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Tag Archives: Hannah Arendt

The Contract: A Word from the Led

William Ayot wrote this poem as a reminder to those who aspire to lead that there are people who are led. This weekend is important to me as I am being “hooded” for my PhD in the Philosophy of Leadership Studies.

In my dissertation, I argued teachers are leaders. To educate means to lead out of childhood and youth in a caring way. Pedagogy is to lead children. The leading teachers undertake is serving and transforming the world they inhabit, preparing a new generation for the unknown beyond the walls of the classroom and the moment.

I understand teaching as a vocation and calling that gives me voice. It is expressing who I am at the very core of my being and becoming. It was a dream I pursued for years and shared with others. Hannah Arendt said action transforms the world in ways we cannot anticipate and know. Unlike work and labour action transcends time and space. Teaching was never work for me and it was always voluntary.

As a PhD in the field of leadership it is essential to recall this as I move forward and become involved in teacher education at the university level, working with teachers, and writing about the leading teachers undertake. Andragogy is leading adults.

And in the end we follow them –
not because we are paid,
not because we might see some advantage,
not because of the things they have accomplished,
not even because of the dreams they dream
but simply because of who they are:
the man, the woman, the leader, the boss,
standing up there when the wave hits the rock,
passing out faith and confidence like life jackets,
knowing the currents, holding the doubts,
imagining the delights and terrors of every landfall;
captain, pirate, and parent by turns,
the bearer of our countless hopes and expectations.
We give them our trust. We give them our effort.
What we ask in return is that they stay true.

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The Place Where We Are Right

Yehuda Amichai is an Israeli poet who was born in pre-war Germany. He described his poetry as non-ideological, but based in reality that includes politics.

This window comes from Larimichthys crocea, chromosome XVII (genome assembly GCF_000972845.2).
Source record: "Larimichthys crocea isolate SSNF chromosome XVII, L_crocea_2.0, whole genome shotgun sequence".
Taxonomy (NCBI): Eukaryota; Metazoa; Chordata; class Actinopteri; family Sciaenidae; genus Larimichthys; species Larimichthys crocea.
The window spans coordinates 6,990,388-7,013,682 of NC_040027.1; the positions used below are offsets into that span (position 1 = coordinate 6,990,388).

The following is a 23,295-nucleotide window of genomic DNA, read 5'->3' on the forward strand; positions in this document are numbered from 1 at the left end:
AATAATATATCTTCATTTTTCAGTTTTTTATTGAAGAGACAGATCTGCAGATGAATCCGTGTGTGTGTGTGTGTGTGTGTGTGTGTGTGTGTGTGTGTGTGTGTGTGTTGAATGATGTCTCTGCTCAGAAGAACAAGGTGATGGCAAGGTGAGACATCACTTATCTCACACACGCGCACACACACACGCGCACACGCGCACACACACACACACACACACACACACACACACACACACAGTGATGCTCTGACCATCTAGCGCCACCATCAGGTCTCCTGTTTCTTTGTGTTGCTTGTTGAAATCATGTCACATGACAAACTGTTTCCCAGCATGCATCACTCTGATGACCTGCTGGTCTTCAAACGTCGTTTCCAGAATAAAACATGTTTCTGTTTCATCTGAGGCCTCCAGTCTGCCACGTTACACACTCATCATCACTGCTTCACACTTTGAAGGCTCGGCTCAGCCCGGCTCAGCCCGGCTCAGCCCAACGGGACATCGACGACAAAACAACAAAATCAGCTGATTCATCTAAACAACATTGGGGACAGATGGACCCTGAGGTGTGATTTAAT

I chose this poem, as it points out challenges we face when we think life is simple and others will deliver solutions for us. Jacques Rancière wrote that politics is not an all the time event. It arises occasionally and we must be mindful to recognize the need to act politically. Hannah Arendt contended living with others means we live in polis or community, suggesting a political reality always exists in life.

Living with others is political, but not every act is political. It is hard to live with others and be in community. Amichai suggested the trampled and hardened ground we share is unlikely go produce flowers . Yet, there is always something happening below the surface that we cannot see. Metaphoric moles we do not see dig up and plough our world. It is the whispers of what passed that way that provides compost for the communal soil.

Even in the barren, we find richness. Barry Lopez describes how even in the most desolate places something draws us and we are interested in what we do not see: the mystery of the place.

From the place where we are right
Flowers will never grow
In the spring.

The place where we are right
Is hard and trampled
Like a yard.

But doubts and loves
Dig up the world
Like a mole, a plow.
And a whisper will be heard in the place
Where the ruined
House once stood.

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